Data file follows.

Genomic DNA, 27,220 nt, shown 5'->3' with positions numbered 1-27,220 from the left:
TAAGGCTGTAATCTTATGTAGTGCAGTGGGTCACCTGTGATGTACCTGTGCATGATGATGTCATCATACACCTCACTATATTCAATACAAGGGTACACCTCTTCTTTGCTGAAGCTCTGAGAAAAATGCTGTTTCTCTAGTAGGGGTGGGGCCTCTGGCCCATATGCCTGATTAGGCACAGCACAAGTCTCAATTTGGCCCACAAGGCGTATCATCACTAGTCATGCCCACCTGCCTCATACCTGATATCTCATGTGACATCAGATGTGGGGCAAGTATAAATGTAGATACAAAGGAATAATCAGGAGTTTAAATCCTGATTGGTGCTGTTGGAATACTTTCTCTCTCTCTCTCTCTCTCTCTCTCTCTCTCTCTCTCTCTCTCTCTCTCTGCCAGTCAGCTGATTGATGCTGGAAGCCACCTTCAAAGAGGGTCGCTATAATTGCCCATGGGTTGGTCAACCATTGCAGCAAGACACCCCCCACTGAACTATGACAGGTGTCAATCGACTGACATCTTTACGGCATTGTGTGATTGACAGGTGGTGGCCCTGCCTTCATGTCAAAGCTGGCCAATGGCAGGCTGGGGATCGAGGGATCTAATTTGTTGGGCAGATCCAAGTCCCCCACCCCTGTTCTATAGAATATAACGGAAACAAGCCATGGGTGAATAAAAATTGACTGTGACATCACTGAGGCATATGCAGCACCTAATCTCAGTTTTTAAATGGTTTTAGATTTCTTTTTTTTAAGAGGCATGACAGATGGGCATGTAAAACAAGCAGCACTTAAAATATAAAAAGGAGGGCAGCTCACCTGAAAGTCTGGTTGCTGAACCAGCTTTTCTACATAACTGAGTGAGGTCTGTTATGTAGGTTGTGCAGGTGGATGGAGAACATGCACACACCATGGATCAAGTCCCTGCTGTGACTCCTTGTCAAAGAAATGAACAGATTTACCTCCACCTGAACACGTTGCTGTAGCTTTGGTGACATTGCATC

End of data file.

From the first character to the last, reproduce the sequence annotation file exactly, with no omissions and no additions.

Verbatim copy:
Genomic DNA, 27,220 nt, shown 5'->3' with positions numbered 1-27,220 from the left:
TAAGGCTGTAATCTTATGTAGTGCAGTGGGTCACCTGTGATGTACCTGTGCATGATGATGTCATCATACACCTCACTATATTCAATACAAGGGTACACCTCTTCTTTGCTGAAGCTCTGAGAAAAATGCTGTTTCTCTAGTAGGGGTGGGGCCTCTGGCCCATATGCCTGATTAGGCACAGCACAAGTCTCAATTTGGCCCACAAGGCGTATCATCACTAGTCATGCCCACCTGCCTCATACCTGATATCTCATGTGACATCAGATGTGGGGCAAGTATAAATGTAGATACAAAGGAATAATCAGGAGTTTAAATCCTGATTGGTGCTGTTGGAATACTTTCTCTCTCTCTCTCTCTCTCTCTCTCTCTCTCTCTCTCTCTCTCTCTCTCTGCCAGTCAGCTGATTGATGCTGGAAGCCACCTTCAAAGAGGGTCGCTATAATTGCCCATGGGTTGGTCAACCATTGCAGCAAGACACCCCCCACTGAACTATGACAGGTGTCAATCGACTGACATCTTTACGGCATTGTGTGATTGACAGGTGGTGGCCCTGCCTTCATGTCAAAGCTGGCCAATGGCAGGCTGGGGATCGAGGGATCTAATTTGTTGGGCAGATCCAAGTCCCCCACCCCTGTTCTATAGAATATAACGGAAACAAGCCATGGGTGAATAAAAATTGACTGTGACATCACTGAGGCATATGCAGCACCTAATCTCAGTTTTTAAATGGTTTTAGATTTCTTTTTTTTAAGAGGCATGACAGATGGGCATGTAAAACAAGCAGCACTTAAAATATAAAAAGGAGGGCAGCTCACCTGAAAGTCTGGTTGCTGAACCAGCTTTTCTACATAACTGAGTGAGGTCTGTTATGTAGGTTGTGCAGGTGGATGGAGAACATGCACACACCATGGATCAAGTCCCTGCTGTGACTCCTTGTCAAAGAAATGAACAGATTTACCTCCACCTGAACACGTTGCTGTAGCTTTGGTGACATTGCATC